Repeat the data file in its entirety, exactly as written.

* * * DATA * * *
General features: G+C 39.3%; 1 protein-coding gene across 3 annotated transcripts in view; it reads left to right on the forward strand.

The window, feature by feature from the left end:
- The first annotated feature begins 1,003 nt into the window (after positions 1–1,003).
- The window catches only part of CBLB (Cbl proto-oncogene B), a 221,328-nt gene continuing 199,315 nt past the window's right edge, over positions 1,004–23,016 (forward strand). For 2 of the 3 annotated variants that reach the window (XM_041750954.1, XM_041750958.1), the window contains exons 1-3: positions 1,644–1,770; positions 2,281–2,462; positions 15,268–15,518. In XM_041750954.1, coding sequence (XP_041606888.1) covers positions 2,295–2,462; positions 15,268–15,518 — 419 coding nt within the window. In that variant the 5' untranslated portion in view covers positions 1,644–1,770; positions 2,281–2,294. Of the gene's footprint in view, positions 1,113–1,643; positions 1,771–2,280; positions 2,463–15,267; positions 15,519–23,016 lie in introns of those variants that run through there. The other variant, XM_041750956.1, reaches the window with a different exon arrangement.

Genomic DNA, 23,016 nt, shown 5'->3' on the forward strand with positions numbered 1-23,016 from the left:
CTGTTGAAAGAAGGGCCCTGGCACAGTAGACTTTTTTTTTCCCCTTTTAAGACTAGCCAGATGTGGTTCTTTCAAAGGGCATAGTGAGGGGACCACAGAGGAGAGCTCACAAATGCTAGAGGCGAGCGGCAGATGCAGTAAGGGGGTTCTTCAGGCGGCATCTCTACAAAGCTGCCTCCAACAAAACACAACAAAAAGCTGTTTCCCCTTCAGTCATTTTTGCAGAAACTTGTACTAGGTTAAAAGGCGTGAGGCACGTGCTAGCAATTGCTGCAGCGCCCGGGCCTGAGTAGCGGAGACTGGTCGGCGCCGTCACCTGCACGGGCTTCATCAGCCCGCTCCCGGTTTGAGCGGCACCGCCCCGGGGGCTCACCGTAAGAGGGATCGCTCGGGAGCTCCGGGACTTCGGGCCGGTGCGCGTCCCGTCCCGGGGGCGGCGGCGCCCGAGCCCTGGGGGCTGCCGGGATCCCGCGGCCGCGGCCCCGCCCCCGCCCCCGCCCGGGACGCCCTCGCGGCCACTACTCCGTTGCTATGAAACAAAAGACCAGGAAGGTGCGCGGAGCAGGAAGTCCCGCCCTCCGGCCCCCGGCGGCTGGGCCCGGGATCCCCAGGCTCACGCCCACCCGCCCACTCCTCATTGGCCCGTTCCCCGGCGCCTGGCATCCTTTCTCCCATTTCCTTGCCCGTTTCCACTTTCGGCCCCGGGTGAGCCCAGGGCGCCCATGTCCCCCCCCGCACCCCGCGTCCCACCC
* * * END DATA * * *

General features: G+C 39.3%; 1 protein-coding gene across 3 annotated transcripts in view; it reads left to right on the forward strand.

The window, feature by feature from the left end:
- The first annotated feature begins 1,003 nt into the window (after positions 1–1,003).
- The window catches only part of CBLB (Cbl proto-oncogene B), a 221,328-nt gene continuing 199,315 nt past the window's right edge, over positions 1,004–23,016 (forward strand). For 2 of the 3 annotated variants that reach the window (XM_041750954.1, XM_041750958.1), the window contains exons 1-3: positions 1,644–1,770; positions 2,281–2,462; positions 15,268–15,518. In XM_041750954.1, coding sequence (XP_041606888.1) covers positions 2,295–2,462; positions 15,268–15,518 — 419 coding nt within the window. In that variant the 5' untranslated portion in view covers positions 1,644–1,770; positions 2,281–2,294. Of the gene's footprint in view, positions 1,113–1,643; positions 1,771–2,280; positions 2,463–15,267; positions 15,519–23,016 lie in introns of those variants that run through there. The other variant, XM_041750956.1, reaches the window with a different exon arrangement.

Genomic DNA, 23,016 nt, shown 5'->3' on the forward strand with positions numbered 1-23,016 from the left:
CTGTTGAAAGAAGGGCCCTGGCACAGTAGACTTTTTTTTTCCCCTTTTAAGACTAGCCAGATGTGGTTCTTTCAAAGGGCATAGTGAGGGGACCACAGAGGAGAGCTCACAAATGCTAGAGGCGAGCGGCAGATGCAGTAAGGGGGTTCTTCAGGCGGCATCTCTACAAAGCTGCCTCCAACAAAACACAACAAAAAGCTGTTTCCCCTTCAGTCATTTTTGCAGAAACTTGTACTAGGTTAAAAGGCGTGAGGCACGTGCTAGCAATTGCTGCAGCGCCCGGGCCTGAGTAGCGGAGACTGGTCGGCGCCGTCACCTGCACGGGCTTCATCAGCCCGCTCCCGGTTTGAGCGGCACCGCCCCGGGGGCTCACCGTAAGAGGGATCGCTCGGGAGCTCCGGGACTTCGGGCCGGTGCGCGTCCCGTCCCGGGGGCGGCGGCGCCCGAGCCCTGGGGGCTGCCGGGATCCCGCGGCCGCGGCCCCGCCCCCGCCCCCGCCCGGGACGCCCTCGCGGCCACTACTCCGTTGCTATGAAACAAAAGACCAGGAAGGTGCGCGGAGCAGGAAGTCCCGCCCTCCGGCCCCCGGCGGCTGGGCCCGGGATCCCCAGGCTCACGCCCACCCGCCCACTCCTCATTGGCCCGTTCCCCGGCGCCTGGCATCCTTTCTCCCATTTCCTTGCCCGTTTCCACTTTCGGCCCCGGGTGAGCCCAGGGCGCCCATGTCCCCCCCCGCACCCCGCGTCCCACCC